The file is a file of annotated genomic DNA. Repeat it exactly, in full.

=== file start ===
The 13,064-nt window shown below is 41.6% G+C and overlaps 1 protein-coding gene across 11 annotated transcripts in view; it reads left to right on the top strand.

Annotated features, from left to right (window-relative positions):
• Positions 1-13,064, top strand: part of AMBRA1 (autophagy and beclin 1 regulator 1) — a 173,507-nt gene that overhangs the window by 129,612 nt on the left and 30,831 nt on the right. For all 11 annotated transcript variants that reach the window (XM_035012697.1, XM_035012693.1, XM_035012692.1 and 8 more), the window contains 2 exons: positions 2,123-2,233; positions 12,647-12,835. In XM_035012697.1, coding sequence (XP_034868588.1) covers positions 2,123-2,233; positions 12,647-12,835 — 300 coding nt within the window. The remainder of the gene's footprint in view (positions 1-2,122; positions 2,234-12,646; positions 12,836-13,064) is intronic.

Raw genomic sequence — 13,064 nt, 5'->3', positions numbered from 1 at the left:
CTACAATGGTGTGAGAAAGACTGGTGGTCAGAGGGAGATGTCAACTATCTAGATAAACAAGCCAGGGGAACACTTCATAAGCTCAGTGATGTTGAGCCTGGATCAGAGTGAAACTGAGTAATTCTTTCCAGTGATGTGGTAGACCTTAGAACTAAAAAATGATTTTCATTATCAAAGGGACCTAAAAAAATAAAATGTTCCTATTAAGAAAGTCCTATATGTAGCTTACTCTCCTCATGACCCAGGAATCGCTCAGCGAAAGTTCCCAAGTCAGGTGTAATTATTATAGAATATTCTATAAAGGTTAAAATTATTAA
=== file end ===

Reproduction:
The 13,064-nt window shown below is 41.6% G+C and overlaps 1 protein-coding gene across 11 annotated transcripts in view; it reads left to right on the top strand.

Annotated features, from left to right (window-relative positions):
• Positions 1-13,064, top strand: part of AMBRA1 (autophagy and beclin 1 regulator 1) — a 173,507-nt gene that overhangs the window by 129,612 nt on the left and 30,831 nt on the right. For all 11 annotated transcript variants that reach the window (XM_035012697.1, XM_035012693.1, XM_035012692.1 and 8 more), the window contains 2 exons: positions 2,123-2,233; positions 12,647-12,835. In XM_035012697.1, coding sequence (XP_034868588.1) covers positions 2,123-2,233; positions 12,647-12,835 — 300 coding nt within the window. The remainder of the gene's footprint in view (positions 1-2,122; positions 2,234-12,646; positions 12,836-13,064) is intronic.

Raw genomic sequence — 13,064 nt, 5'->3', positions numbered from 1 at the left:
CTACAATGGTGTGAGAAAGACTGGTGGTCAGAGGGAGATGTCAACTATCTAGATAAACAAGCCAGGGGAACACTTCATAAGCTCAGTGATGTTGAGCCTGGATCAGAGTGAAACTGAGTAATTCTTTCCAGTGATGTGGTAGACCTTAGAACTAAAAAATGATTTTCATTATCAAAGGGACCTAAAAAAATAAAATGTTCCTATTAAGAAAGTCCTATATGTAGCTTACTCTCCTCATGACCCAGGAATCGCTCAGCGAAAGTTCCCAAGTCAGGTGTAATTATTATAGAATATTCTATAAAGGTTAAAATTATTAA